Commentary: Fun with numbers, looking at the IronBirds stats so far

Looking at the title of this entry, I am reminded of the corny children's television programs I watched growing up, and those thoughts are accompanied by equally corny kid-show music, which is tough to get rid of once it takes hold in your head. In any case, this "fun with numbers" exercise concerns men playing a dangerous sport at the elite level, not singing songs about the sides of a triangle, so let's get down to business. You must keep in mind, as I've been causing some co-workers to lose their hair by attempting to compose my columns an hour before they are due, this is largely being written in the press box at Wednesday night's IronBirds game, and does not take into account Wednesday's stats, unless noted. Here's some food for thought:

53-40: I know it does not really matter when your runs are scored, though I think there's some statistical evidence that shows the team that gets on the board first will win slightly more often, but this number represents how much the IronBirds have outscored opponents over the final four innings throughout this season. The only inning in that bunch when Aberdeen has been outscored is the ninth, in which Aberdeen has allowed 11 and scored five. That I find a bit alarming, but a positive 13-run differential in the second half of games is impressive.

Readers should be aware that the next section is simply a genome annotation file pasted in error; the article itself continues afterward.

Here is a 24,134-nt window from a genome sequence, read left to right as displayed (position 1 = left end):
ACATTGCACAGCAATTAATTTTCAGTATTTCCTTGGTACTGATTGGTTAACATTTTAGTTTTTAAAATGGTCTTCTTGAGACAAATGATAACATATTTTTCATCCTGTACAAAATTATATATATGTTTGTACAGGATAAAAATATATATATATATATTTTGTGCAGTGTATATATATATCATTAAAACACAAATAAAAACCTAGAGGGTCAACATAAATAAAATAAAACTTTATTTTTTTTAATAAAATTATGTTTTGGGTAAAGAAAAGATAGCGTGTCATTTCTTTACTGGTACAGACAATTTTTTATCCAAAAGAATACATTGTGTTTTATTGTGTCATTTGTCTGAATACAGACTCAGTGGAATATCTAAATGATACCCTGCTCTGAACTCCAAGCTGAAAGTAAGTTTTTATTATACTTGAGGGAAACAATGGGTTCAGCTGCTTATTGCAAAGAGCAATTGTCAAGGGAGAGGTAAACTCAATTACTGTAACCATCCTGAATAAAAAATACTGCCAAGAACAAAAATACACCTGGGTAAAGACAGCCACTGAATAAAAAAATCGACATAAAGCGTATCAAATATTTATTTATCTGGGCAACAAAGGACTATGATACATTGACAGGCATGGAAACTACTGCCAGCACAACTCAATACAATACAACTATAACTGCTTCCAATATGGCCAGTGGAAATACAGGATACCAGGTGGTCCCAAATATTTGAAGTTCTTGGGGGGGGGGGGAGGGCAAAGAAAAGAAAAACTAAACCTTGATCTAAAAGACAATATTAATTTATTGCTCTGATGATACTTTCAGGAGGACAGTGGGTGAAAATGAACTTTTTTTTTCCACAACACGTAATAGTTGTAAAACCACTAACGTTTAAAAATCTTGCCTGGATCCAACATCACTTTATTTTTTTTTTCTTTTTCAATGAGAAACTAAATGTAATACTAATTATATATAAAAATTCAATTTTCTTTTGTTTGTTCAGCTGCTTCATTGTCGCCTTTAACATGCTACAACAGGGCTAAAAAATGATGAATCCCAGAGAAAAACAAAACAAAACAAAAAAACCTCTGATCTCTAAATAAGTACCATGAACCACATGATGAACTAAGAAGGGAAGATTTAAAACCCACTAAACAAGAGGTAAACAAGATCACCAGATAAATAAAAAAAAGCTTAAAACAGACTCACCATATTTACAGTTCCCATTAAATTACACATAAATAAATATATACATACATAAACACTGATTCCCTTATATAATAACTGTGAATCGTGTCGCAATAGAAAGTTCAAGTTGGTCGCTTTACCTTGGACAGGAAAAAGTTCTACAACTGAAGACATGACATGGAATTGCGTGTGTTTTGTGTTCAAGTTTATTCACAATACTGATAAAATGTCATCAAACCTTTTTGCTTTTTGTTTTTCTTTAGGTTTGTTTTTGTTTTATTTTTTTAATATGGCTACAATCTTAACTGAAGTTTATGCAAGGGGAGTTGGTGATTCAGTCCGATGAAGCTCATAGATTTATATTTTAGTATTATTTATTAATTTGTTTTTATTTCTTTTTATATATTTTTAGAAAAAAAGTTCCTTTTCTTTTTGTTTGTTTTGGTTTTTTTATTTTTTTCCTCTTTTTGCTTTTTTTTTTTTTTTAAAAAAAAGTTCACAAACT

77-57: Somewhat less impressive, and much more alarming, is this ratio, which shows how badly the IronBirds have been outscored over the first five innings of their first 23 games. This shows that they've been digging holes for themselves, then trying to claw back out. Aberdeen has outscored opponents 21-16 in the fourth inning, but everywhere else there are negative ratios, the worst coming in the second inning, when the IronBirds have allowed more than twice the number they have scored (22-10).

1.16-1: I feel like I've harped on this before, but that number is the strikeout-to-walk ratio of Aberdeen's pitching staff, and if you are not a baseball numbers egghead, it is not a good one, actually it's rather bad, the worst in the New York-Penn League by a pretty good margin. Ideally, as a bottom line, though some pitchers can survive by not meeting this number, you want your staff striking out twice as many batters as they walk, giving the team a 2-1 ratio. You need proof that 2-1 is a good marker? Go look at the league's team statistics page, and you'll see that every squad except the Jamestown Jammers that holds a K-BB ratio of 2-1 or higher has a winning record, and the five teams that don't are 40-75 collectively.

1.77: That would be the earned run average of Juan Guzman, the IronBirds luckless starter, who has yet to pick up a victory in four appearances. The right-handed 21-year-old from the Dominican Republic has not even earned a decision, but his numbers, team-best ERA included, show that he's getting better with each start, and that he should see a check in the W column soon. Through Wednesday's appearance, Guzman had struck out 17 and walked seven over 20-1/3 innings. He's allowed about a hit an inning, which is high, but he hasn't walked a ton of hitters (3.1 per nine innings). Good luck, Juan.

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